Identity Theft and Your Credit Report
Another important matter that is related to the accuracy of your credit report is identity theft. Identity theft has become a serious problem. It occurs when thieves steal your personal information such as your Social Security Number, birth date, or credit card numbers.
The thieves might then open a new credit card or bank account using your personal information. If bad checks are written or bills are not paid, they will show up on your credit report and cause problems for you.
How to Avoid Identity Theft
Identity theft occurs when thieves steal your personal information (for example, your Social Security number (SSN), birth date, or credit card numbers). With sufficient information, another person can become you and use your identity to commit fraud or other crimes. To avoid identity theft:
- Protect your SSN, credit card and debit card numbers, personal identification numbers (PINs), passwords, and other personal information.
Never provide this information in response to an unwanted phone call, fax, letter, or email, no matter how friendly or official the circumstances may appear. Be mindful of those who may be shoulder surfing (or trying to look over your shoulder) while you use the ATM, and seeking to steal your PIN. In case your wallet is lost or stolen, carry only the identification you really need: checks, credit cards, or debit cards. Keep the rest, including your Social Security card, in a safe place. Do not preprint your SSN, phone number, or driver’s license number on your checks. You have the right to refuse requests for your SSN from merchants. Ask the merchant to use another form of identification that does not include your SSN (like a passport) and have your driver’s license number changed.
- Protect your incoming and outgoing mail.
For incoming mail: Try to use a locked mailbox or other secure location (for example, a post office box). If your mailbox is not locked or in a secure location, try to promptly remove mail that has been delivered or move the mailbox to a safer place. When ordering new checks, ask about having the checks delivered to your bank branch instead of having them mailed to your home where you run the risk of a thief finding them outside your front door.
For outgoing mail containing a check or personal information: Try to deposit it in a United States Postal Service blue collection box, hand it to a mail carrier, or take it to the post office instead of leaving it in your doorway or home mailbox. A mailbox that holds your outgoing bills is a prime target for thieves who cruise neighborhoods looking for account information. Avoid putting up the flag on a mailbox to indicate that outgoing mail is waiting.
- Sign up for direct deposit.
Sign up for direct deposit of your paycheck or state or federal benefits like Social Security. Direct deposit prevents someone from stealing a check out of your mailbox and forging your signature to access your money. It is also beneficial in the event of a natural disaster.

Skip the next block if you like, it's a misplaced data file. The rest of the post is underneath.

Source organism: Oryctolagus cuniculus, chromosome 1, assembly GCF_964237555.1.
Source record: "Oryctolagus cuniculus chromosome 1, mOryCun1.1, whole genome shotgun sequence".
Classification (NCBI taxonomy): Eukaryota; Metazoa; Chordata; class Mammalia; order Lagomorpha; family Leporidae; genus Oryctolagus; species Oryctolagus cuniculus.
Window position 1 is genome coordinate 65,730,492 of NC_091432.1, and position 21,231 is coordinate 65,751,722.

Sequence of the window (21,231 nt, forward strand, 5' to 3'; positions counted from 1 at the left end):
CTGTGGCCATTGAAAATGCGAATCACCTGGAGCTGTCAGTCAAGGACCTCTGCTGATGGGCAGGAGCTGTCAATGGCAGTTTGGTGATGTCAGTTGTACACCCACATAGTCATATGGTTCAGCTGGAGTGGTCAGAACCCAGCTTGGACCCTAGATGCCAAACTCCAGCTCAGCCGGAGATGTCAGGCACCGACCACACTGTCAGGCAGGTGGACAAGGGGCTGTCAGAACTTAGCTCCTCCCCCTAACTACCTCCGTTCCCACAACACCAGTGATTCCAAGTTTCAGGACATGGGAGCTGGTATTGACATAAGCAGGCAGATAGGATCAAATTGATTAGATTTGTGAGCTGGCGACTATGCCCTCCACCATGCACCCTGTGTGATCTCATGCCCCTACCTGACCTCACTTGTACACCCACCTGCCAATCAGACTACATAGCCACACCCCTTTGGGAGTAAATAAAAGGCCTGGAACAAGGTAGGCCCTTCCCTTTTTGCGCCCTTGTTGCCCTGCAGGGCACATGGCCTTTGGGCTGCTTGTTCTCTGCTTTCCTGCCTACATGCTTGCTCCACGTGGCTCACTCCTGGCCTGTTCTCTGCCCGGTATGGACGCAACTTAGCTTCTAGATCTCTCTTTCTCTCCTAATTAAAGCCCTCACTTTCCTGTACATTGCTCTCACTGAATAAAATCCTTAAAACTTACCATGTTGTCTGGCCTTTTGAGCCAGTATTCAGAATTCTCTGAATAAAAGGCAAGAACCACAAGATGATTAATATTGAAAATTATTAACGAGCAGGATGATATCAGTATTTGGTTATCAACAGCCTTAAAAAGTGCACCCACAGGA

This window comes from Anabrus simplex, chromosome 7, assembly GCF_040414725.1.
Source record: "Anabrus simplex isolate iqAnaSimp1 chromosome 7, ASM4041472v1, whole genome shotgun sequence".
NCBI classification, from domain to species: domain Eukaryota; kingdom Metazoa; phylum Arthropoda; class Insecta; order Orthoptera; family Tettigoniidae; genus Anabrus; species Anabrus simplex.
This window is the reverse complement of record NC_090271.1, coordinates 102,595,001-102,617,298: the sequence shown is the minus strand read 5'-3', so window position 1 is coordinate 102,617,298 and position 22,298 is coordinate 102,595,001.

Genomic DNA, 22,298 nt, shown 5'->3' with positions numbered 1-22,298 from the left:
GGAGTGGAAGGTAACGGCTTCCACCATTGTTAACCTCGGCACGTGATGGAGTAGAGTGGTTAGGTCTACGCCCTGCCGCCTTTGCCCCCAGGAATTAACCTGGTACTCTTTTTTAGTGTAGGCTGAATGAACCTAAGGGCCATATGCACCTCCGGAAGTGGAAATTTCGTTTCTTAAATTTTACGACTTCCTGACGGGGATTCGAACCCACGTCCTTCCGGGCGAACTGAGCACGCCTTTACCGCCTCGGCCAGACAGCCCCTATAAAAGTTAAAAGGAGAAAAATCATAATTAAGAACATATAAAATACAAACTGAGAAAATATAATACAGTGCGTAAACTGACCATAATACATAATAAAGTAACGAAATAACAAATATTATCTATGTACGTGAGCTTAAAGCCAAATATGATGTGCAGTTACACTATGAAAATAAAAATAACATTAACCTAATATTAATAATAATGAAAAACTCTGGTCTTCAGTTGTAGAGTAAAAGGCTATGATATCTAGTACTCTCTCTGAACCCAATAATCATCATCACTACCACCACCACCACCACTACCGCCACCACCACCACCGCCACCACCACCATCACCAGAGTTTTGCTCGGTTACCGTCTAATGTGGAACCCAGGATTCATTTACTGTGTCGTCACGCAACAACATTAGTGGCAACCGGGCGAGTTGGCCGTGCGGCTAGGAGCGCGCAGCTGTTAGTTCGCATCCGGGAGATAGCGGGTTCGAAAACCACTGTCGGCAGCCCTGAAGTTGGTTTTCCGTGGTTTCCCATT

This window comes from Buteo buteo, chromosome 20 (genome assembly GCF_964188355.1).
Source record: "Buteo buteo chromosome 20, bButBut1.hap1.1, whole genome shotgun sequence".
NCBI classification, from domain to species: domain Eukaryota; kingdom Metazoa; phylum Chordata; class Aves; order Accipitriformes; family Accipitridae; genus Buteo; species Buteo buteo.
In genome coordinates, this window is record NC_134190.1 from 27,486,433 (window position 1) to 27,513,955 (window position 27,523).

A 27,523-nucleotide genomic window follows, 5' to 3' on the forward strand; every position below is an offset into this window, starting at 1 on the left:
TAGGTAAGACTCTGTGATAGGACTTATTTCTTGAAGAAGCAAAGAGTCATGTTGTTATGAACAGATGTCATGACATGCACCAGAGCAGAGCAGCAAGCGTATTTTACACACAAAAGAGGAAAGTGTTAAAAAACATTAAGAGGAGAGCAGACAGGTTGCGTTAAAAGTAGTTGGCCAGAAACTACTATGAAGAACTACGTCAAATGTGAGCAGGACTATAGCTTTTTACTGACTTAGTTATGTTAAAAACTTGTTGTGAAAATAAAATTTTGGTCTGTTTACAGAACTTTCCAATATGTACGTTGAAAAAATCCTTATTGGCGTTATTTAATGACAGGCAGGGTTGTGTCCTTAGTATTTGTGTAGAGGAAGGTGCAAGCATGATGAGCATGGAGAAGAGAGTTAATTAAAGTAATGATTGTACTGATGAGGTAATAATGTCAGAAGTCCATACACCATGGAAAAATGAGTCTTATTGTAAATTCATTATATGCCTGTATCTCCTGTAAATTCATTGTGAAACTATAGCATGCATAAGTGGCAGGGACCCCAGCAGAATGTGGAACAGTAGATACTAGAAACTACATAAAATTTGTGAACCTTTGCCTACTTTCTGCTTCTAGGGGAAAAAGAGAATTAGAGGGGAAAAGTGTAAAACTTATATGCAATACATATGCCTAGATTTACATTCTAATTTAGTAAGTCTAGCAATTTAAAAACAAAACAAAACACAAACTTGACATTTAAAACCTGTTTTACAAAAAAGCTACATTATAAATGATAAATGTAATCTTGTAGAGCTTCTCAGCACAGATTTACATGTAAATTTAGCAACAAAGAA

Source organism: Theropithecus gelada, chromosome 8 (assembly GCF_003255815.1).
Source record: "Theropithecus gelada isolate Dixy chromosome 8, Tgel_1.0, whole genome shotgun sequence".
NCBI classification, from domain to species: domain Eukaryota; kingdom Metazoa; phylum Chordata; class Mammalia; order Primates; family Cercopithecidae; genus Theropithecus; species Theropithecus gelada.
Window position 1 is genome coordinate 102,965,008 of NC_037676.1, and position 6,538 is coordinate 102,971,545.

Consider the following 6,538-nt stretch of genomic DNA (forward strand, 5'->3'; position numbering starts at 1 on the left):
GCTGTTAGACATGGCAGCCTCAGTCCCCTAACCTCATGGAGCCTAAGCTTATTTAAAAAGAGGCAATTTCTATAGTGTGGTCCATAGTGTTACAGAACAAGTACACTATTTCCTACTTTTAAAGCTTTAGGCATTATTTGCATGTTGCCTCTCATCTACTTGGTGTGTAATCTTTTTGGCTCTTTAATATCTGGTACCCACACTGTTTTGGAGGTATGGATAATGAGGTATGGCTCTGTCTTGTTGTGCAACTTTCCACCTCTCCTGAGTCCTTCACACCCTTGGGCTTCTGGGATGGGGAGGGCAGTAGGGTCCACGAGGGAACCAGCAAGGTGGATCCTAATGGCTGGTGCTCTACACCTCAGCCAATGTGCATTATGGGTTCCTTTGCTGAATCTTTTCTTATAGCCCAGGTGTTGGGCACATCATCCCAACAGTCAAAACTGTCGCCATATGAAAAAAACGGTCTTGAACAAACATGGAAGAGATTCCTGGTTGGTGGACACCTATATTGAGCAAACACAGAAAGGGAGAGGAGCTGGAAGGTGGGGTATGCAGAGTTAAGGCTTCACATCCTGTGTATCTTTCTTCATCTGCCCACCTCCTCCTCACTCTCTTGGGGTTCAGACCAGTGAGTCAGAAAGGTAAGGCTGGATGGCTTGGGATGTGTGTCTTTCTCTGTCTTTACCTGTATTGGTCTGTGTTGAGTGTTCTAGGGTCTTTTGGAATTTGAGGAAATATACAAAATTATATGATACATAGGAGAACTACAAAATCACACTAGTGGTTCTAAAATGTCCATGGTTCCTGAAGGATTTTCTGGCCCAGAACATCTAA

- Keep your financial trash “clean.”
Thieves known as dumpster divers pick through garbage looking for pieces of paper containing SSNs, bank account information, and other details they can use to commit fraud. What is your best protection against dumpster divers? Before tossing out these items, destroy them, preferably using a crosscut shredder that turns paper into confetti that cannot be easily reconstructed.
- Keep a close watch on your bank account statements and credit card bills.
Monitor these statements each month and contact your financial institution immediately if there is a discrepancy in your records or if you notice something suspicious (for example, a missing payment or an unauthorized withdrawal).
Contact your institution if a bank statement or credit card bill does not arrive on time. Missing financial mail could be a sign someone has stolen your mail and/or account information, and may have changed your mailing address to run up big bills in your name from another location.
- Avoid identity theft on the Internet.
Never provide bank account or other personal information in response to an unsolicited email or when visiting a website that does not explain why they need your personal information. Legitimate organizations would not ask you to provide your personal information over email. If you receive an unsolicited email asking for personal information, it may be fraudulent, so consider bringing it to the attention of the Federal Trade Commission (FTC). If you do open and respond to a phony email, contact your financial institution immediately. For more about avoiding phishing scams or to obtain a brochure with tips on avoiding identity theft, visit www.fdic.gov.
Take precautions with your personal computer (PC). For example, install a free or low-cost firewall to stop intruders from gaining remote access to your PC. Download and frequently update security patches offered by your operating system and software vendors to correct weaknesses that a hacker might exploit. Use passwords that will be hard for hackers to guess. For example, use a mix of numbers, symbols, and letters instead of easily guessed words. Also, shut down your PC when you are not using it. For practical tips to help you guard against Internet fraud, secure your computer, and protect your personal information visit www.OnGuardOnline.gov.
- Review your credit record annually and report fraudulent activity.
Review your credit report carefully for warning signs of actual or potential identity theft (for example, items that include mention of a credit card, loan, or lease you never signed up for, and requests for a copy of your credit record from someone you do not recognize), which could be a sign that a con artist is snooping around for personal information. Learn more by visiting the FTC at www.ftc.gov/credit.
- Get more information.
Visit the FTC at www.ftc.gov/idtheft or call 1-877-IDTHEFT (438-4338).